WASHINGTON — Think drivers go too fast down your road? You might need to make a special request to draw the attention of Fairfax County police.
“We generally only cite motorists when they exceed the speed limit by at least 10 miles per hour,” Sgt. Aaron Pfeiff said. “This does not mean that we cannot pull them over for less, when the circumstances call for it.”
Pfeiff said drivers ticketed for speeding less than 10 miles an hour over the posted limit are typically pulled over for other reasons such as tailgating, swerving, unsafe behavior or if there are adverse conditions, such as fog or rain.
District station commanders have the discretion to assign enforcement of violations less than 10 miles over the posted speed limit based on the circumstances of a specific location.
If you’re concerned about speeding in your neighborhood, Pfeiff said to contact your district station to ask for increased patrols or speed enforcement. (See full list below)
“Those requests are read to officers in that police district during roll call and they are expected to drive through those locations whenever possible throughout their shift,” Pfeiff said. “Our community members know what is going on in their neighborhoods where drivers often speed or miss stop signs or cross walks.”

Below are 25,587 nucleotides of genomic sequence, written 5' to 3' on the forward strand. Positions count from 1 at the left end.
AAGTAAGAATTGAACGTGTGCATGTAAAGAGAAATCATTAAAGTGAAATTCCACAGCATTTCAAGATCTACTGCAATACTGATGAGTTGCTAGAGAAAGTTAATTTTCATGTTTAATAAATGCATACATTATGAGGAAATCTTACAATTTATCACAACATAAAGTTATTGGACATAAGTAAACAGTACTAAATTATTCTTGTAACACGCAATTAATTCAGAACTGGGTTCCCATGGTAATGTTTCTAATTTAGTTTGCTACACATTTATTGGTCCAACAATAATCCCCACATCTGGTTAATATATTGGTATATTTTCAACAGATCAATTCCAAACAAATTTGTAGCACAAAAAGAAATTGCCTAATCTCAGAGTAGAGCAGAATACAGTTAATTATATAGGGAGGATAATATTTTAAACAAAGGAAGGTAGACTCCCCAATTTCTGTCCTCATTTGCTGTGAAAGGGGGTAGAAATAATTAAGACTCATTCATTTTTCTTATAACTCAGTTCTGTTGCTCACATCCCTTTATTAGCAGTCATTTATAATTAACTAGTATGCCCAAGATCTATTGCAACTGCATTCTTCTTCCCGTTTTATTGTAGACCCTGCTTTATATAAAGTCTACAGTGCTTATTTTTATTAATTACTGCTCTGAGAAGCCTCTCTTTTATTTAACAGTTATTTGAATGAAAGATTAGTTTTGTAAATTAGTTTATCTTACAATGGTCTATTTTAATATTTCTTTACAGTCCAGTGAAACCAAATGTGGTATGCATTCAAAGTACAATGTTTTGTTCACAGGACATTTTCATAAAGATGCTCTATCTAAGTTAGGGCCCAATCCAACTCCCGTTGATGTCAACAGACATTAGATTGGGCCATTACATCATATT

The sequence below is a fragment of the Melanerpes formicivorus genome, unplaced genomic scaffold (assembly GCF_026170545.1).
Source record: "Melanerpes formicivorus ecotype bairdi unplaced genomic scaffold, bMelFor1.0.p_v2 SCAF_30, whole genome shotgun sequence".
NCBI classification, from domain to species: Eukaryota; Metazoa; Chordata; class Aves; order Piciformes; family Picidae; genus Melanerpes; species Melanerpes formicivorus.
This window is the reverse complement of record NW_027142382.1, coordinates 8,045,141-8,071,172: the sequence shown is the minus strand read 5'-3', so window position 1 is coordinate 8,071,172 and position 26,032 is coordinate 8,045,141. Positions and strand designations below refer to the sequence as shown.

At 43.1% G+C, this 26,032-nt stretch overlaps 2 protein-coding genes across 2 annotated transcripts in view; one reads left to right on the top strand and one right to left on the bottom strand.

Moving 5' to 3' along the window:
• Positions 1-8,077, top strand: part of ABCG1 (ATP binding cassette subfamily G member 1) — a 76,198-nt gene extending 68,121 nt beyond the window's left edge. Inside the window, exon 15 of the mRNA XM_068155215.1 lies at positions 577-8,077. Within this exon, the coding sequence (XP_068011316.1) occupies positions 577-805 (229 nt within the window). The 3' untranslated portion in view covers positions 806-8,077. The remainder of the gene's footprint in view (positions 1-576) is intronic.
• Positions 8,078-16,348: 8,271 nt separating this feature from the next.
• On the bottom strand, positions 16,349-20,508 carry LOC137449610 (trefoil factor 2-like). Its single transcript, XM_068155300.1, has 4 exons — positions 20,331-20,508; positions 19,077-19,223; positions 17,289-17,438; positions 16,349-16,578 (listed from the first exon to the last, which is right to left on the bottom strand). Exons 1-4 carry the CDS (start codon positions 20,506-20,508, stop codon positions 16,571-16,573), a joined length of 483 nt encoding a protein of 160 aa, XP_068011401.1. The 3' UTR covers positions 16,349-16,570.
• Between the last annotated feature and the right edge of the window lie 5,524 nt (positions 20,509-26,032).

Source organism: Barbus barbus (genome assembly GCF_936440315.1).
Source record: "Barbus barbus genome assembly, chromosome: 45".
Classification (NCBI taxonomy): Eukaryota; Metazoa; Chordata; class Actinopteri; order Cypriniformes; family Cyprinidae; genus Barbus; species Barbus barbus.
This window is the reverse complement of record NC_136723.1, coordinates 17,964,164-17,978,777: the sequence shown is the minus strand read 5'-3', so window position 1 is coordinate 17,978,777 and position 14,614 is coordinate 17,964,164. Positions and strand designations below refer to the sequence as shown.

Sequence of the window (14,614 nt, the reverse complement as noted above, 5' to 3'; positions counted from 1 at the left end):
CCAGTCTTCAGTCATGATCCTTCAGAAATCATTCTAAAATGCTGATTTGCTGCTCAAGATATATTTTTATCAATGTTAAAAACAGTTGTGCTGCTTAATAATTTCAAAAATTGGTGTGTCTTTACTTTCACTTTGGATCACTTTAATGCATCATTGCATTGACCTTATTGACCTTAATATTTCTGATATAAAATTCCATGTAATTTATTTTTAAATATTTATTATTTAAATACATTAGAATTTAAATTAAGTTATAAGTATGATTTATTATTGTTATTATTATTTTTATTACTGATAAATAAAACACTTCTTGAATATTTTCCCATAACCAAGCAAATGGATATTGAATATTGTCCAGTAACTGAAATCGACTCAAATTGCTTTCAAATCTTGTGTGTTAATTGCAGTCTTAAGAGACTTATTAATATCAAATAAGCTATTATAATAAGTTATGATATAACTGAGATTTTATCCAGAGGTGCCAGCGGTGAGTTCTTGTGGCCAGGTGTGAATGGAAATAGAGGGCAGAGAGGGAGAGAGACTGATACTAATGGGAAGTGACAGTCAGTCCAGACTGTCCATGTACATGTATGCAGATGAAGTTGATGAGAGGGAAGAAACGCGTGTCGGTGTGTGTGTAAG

The department has two or three officers at a time specifically dedicated to traffic enforcement and vehicle safety. Many neighborhood-related requests go to those officers who try to get to as many as they can.
Yearly collections of data on crashes, speeding, alcohol related infractions and other factors also help the department target areas for additional speed limit enforcement or education through portable sign boards.
If you’ve ever seen the yard sign: “Drive like your kids live here,” you can understand Pfeiff noting that Fairfax County is a transient community in that many drivers are only passing through while commuting.
“We just always ask you to be aware of your surroundings and be aware of your speed,” Pfeiff said. “And just keep the safety of others in your mind as you’re driving through the county.”